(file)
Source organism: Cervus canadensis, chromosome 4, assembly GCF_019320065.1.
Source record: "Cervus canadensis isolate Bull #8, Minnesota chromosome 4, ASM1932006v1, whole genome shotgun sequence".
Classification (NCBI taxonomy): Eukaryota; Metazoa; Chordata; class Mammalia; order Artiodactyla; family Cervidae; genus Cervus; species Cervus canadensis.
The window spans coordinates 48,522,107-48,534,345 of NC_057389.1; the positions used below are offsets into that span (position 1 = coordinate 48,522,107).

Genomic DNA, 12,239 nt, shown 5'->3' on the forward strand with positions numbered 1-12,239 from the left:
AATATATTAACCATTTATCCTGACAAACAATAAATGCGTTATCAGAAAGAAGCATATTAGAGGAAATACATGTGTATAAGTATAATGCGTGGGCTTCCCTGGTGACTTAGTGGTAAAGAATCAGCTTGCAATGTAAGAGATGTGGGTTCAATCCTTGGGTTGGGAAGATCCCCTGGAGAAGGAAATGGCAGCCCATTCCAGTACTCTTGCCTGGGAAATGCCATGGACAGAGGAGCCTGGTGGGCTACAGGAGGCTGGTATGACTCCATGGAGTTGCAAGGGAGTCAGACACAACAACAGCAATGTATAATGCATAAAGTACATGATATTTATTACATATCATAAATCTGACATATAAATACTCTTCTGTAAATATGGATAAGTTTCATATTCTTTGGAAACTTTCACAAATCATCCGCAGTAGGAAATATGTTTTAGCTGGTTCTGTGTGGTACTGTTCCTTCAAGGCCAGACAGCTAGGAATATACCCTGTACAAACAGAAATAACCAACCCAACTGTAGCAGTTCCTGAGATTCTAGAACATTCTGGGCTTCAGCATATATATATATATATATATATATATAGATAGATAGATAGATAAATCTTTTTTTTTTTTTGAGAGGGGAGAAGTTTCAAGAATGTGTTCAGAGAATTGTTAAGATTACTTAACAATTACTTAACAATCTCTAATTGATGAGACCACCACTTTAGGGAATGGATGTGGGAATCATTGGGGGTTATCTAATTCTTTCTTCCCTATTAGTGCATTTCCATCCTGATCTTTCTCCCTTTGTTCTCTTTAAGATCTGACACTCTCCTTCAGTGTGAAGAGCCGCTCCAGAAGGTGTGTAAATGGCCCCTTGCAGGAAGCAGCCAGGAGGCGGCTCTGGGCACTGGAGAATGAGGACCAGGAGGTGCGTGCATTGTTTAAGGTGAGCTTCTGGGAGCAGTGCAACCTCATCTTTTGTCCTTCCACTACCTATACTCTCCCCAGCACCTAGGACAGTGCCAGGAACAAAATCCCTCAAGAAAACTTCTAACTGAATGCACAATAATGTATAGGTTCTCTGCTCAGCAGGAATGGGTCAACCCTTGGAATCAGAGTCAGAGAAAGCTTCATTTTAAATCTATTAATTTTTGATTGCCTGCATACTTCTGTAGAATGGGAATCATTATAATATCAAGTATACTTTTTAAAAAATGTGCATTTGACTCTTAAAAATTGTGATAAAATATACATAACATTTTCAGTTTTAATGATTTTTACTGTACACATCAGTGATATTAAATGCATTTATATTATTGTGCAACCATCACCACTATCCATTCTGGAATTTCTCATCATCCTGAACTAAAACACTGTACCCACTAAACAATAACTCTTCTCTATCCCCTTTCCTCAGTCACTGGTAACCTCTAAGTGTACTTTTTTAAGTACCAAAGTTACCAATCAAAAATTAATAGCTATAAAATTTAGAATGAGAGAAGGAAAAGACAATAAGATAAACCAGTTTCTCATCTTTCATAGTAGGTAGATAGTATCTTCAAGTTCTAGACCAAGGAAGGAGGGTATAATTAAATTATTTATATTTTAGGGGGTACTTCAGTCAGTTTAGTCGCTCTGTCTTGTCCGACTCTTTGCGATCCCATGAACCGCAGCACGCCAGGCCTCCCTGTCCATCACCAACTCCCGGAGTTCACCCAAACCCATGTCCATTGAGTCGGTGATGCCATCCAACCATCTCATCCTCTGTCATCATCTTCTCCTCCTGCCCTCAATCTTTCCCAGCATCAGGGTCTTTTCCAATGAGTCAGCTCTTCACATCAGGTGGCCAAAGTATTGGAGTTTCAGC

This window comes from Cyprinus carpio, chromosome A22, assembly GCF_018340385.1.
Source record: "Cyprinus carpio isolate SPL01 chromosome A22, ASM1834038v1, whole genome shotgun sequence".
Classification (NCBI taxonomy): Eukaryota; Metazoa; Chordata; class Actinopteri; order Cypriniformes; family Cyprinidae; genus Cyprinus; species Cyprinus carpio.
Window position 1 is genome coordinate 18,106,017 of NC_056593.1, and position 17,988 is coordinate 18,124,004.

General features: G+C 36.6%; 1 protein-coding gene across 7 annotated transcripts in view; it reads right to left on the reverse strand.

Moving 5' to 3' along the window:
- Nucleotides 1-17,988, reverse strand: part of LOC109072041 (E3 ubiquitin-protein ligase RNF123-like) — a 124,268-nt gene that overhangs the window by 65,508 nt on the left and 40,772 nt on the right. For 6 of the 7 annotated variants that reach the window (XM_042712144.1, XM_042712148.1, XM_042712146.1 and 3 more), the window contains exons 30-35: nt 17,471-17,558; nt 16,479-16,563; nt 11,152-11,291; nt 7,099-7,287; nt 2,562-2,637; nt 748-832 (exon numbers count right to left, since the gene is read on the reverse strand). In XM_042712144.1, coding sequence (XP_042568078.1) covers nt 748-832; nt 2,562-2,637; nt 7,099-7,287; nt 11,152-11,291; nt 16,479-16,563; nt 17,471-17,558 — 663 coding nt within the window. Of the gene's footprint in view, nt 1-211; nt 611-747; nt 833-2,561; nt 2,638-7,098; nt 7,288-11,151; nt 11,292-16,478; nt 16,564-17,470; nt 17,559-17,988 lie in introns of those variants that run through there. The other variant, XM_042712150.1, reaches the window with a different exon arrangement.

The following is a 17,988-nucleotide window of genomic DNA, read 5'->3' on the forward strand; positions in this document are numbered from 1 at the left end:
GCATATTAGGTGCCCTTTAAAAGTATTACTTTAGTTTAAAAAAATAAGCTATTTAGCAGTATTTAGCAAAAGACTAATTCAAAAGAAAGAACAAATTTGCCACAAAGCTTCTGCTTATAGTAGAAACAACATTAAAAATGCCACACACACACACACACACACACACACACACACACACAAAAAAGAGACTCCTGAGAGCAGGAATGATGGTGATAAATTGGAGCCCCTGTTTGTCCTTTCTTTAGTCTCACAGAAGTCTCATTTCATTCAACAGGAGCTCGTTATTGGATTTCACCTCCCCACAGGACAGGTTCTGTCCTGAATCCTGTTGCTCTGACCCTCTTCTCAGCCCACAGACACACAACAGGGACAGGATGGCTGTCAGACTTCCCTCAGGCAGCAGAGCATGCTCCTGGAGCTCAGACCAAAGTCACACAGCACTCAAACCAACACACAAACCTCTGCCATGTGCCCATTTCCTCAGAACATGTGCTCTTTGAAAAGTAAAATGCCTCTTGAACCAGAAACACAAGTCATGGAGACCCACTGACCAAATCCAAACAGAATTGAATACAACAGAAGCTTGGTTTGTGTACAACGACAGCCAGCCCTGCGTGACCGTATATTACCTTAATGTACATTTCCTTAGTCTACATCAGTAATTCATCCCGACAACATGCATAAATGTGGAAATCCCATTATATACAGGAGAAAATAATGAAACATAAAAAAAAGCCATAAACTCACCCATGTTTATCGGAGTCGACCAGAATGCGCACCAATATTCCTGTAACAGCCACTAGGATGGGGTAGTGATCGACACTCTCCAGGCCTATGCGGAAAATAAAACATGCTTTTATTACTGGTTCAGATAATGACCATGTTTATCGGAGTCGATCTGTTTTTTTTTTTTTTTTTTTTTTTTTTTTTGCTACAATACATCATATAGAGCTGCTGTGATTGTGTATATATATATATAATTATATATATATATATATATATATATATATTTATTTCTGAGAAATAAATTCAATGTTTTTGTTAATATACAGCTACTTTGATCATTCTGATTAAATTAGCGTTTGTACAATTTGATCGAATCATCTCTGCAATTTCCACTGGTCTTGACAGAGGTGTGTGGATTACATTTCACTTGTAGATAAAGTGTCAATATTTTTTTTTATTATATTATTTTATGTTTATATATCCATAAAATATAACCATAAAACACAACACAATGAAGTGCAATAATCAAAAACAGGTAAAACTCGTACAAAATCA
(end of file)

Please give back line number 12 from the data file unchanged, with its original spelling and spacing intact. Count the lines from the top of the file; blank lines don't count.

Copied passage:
Moving 5' to 3' along the window: